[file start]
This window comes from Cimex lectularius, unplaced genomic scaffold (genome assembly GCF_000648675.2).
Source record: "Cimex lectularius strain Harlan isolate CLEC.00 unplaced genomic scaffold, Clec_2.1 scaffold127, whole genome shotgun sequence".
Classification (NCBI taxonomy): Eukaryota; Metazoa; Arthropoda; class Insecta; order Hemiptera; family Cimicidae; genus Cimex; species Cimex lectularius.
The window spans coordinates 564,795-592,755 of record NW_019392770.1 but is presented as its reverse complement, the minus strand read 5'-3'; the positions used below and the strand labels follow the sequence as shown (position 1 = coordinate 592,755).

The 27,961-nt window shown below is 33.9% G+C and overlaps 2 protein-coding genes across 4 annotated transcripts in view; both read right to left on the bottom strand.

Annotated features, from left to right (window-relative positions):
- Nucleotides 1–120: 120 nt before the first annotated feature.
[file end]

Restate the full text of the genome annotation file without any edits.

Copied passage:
This window comes from Cimex lectularius, unplaced genomic scaffold (genome assembly GCF_000648675.2).
Source record: "Cimex lectularius strain Harlan isolate CLEC.00 unplaced genomic scaffold, Clec_2.1 scaffold127, whole genome shotgun sequence".
Classification (NCBI taxonomy): Eukaryota; Metazoa; Arthropoda; class Insecta; order Hemiptera; family Cimicidae; genus Cimex; species Cimex lectularius.
The window spans coordinates 564,795-592,755 of record NW_019392770.1 but is presented as its reverse complement, the minus strand read 5'-3'; the positions used below and the strand labels follow the sequence as shown (position 1 = coordinate 592,755).

The 27,961-nt window shown below is 33.9% G+C and overlaps 2 protein-coding genes across 4 annotated transcripts in view; both read right to left on the bottom strand.

Annotated features, from left to right (window-relative positions):
- Nucleotides 1–120: 120 nt before the first annotated feature.